7. Pay Transparency
Many new laws require employers to disclose salary information in their job postings, or sharing how much employees make. Part of the movement toward this is to increase equity and decrease the chance of pay discrimination.
Of course, it is up to each company how transparent they will be with their employees, but the movement has already begun to gain traction.
As work is still hybrid, or fully remote at some workplaces, this continues to force organizations and HR firms to ask how to train employees without simply resorting to videos or video chats.
There is still a need to revamp the training process to meet the needs of different employees, and having a successful training program is more important than ever if businesses want to retain their employees.
Diversity, Equity and Inclusion (DEI) is still top of the list in Human Resources. Companies still struggle to create appropriate policies to prevent and address discrimination and harassment. More than that, the focus is still on how to create an environment of inclusion to foster well-being of all employees.
This will take the form of training programs and written policies, as well as be incorporated into company practices.
In the same spirit as DE&I initiatives, HR departments and organizations are encouraging companies to include plans that make work and resources more accessible to all.
Though the Americans with Disabilities Act (ADA) was passed in 1990 to discourage discriminatory hiring and business practices toward those with disabilities, there are still hurdles to climb in this area.
Companies need to create plans to include everyone and make sure they have the same opportunities, which means accommodating those with disabilities.
What should HR professionals prioritize to meet changing demands?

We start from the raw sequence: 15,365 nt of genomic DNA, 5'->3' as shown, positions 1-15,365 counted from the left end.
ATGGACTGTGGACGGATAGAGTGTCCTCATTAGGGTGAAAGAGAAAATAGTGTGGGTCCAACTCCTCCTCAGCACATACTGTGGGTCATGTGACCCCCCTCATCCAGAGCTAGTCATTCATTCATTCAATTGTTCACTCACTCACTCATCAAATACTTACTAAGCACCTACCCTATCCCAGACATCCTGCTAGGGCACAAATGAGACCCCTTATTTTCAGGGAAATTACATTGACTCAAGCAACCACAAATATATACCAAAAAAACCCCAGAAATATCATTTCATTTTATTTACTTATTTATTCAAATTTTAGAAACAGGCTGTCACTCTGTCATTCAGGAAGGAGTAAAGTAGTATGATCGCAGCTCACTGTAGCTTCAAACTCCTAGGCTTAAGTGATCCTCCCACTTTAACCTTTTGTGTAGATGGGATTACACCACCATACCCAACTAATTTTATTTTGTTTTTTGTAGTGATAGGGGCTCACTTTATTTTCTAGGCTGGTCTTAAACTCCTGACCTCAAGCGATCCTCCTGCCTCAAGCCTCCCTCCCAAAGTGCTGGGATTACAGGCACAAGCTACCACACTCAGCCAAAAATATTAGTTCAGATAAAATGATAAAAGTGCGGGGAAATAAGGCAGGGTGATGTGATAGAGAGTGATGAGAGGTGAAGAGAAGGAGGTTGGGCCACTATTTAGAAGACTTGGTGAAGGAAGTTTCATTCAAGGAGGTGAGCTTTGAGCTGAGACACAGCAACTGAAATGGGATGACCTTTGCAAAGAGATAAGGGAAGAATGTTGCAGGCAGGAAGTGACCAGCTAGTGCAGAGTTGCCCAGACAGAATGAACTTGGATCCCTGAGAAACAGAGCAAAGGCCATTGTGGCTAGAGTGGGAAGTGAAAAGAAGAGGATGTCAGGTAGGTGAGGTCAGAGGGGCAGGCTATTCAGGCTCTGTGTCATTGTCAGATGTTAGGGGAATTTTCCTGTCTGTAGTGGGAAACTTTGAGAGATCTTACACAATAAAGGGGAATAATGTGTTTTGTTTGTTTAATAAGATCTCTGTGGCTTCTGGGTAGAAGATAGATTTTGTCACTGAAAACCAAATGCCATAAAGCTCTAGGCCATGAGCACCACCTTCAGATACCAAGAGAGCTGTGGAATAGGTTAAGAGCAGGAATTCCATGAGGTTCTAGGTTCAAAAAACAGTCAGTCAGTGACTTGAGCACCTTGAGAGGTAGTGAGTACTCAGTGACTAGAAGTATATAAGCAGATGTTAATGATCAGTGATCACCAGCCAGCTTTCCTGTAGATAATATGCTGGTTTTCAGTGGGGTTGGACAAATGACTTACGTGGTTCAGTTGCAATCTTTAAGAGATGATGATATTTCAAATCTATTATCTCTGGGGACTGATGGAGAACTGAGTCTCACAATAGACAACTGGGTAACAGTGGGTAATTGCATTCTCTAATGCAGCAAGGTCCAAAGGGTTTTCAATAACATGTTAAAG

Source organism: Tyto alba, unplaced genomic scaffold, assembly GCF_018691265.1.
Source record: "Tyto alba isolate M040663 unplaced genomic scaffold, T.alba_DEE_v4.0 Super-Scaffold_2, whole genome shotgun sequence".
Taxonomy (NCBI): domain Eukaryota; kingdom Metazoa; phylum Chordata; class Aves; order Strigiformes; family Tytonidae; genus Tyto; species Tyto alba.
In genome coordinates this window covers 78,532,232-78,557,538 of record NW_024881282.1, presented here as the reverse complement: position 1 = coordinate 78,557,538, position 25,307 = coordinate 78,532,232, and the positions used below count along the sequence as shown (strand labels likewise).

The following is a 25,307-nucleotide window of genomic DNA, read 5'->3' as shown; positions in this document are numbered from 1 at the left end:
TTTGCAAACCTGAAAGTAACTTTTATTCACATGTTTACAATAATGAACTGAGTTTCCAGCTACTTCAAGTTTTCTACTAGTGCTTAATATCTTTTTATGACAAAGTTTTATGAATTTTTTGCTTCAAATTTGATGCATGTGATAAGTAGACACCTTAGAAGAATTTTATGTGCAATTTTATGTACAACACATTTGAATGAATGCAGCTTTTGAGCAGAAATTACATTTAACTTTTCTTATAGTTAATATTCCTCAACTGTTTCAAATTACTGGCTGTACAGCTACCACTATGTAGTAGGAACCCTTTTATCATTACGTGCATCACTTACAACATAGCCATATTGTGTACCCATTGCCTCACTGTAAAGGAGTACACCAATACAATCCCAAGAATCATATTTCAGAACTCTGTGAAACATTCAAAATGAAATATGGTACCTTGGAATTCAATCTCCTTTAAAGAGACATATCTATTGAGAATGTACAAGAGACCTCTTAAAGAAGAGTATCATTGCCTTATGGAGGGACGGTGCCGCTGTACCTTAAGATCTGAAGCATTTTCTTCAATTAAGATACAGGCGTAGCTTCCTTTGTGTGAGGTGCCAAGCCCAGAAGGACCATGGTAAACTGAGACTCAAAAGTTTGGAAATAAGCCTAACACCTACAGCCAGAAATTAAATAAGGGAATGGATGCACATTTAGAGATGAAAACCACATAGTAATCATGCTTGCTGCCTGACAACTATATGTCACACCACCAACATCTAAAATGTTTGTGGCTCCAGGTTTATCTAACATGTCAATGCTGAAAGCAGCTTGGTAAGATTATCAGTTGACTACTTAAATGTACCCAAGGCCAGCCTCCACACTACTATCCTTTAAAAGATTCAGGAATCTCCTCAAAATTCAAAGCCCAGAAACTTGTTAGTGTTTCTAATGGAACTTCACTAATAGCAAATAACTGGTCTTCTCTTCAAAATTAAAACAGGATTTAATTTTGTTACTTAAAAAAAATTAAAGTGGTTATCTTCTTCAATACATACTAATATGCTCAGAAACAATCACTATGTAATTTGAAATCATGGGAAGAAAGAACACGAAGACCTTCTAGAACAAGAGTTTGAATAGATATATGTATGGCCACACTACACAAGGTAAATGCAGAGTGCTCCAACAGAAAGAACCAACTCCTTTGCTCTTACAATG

At Flex HR, we have to adapt to the changing workplace continuously. In the new year, we recommend you embrace the new workplace trends by prioritizing people over policies and be prepared to continue to tweak and change your policies (though you’ll have to create them first!).
With the number of people leaving their jobs or the workplace in favor of a more accommodating lifestyle or higher-paying job, your first priority should be to keep your current employees.
Phil Davis, Senior Vice President at Flex HR, advises that one way to do this is by paying them a fair wage, “+/- 10% of the prevailing wage market. Being above market is your best defense against turnover due to wages.”
Other important factors that prevent turnover are creating a positive workplace environment and having competent, caring supervisors.
Jim Cichanski advises that HR departments focus on “providing resources and interventions for the mental, physical and financial needs of their employees while maintaining a safe and healthy work environment.” He says the best way to retain them is “by listening to their needs, creating a culture of company trust, and responding appropriately to requests and concerns.”
According to the 2023 Lattice Report, the big things that leaders have identified to make employees stay, aside from fair wages, include company leadership transparency and providing more feedback and more structured career paths.
Know and Adapt to the Changing Laws
Throughout this next year, organizations will need to work hard to keep on top of the new laws and regulations.
In terms of navigating the new laws in some states, Phil Davis recommends that you “engage a reputable and competent outside source to help maneuver the changing legal landscape.”
Similarly, Deirdré Huff, Sr. HR Manager of Operations at Flex HR emphasized the importance of “maintaining legal compliance as laws continue to change.”
Many changes are coming, so let us help you prepare! Consider consulting Flex HR to help with your human resources needs in the new year.
Contact us now to discuss your HR needs.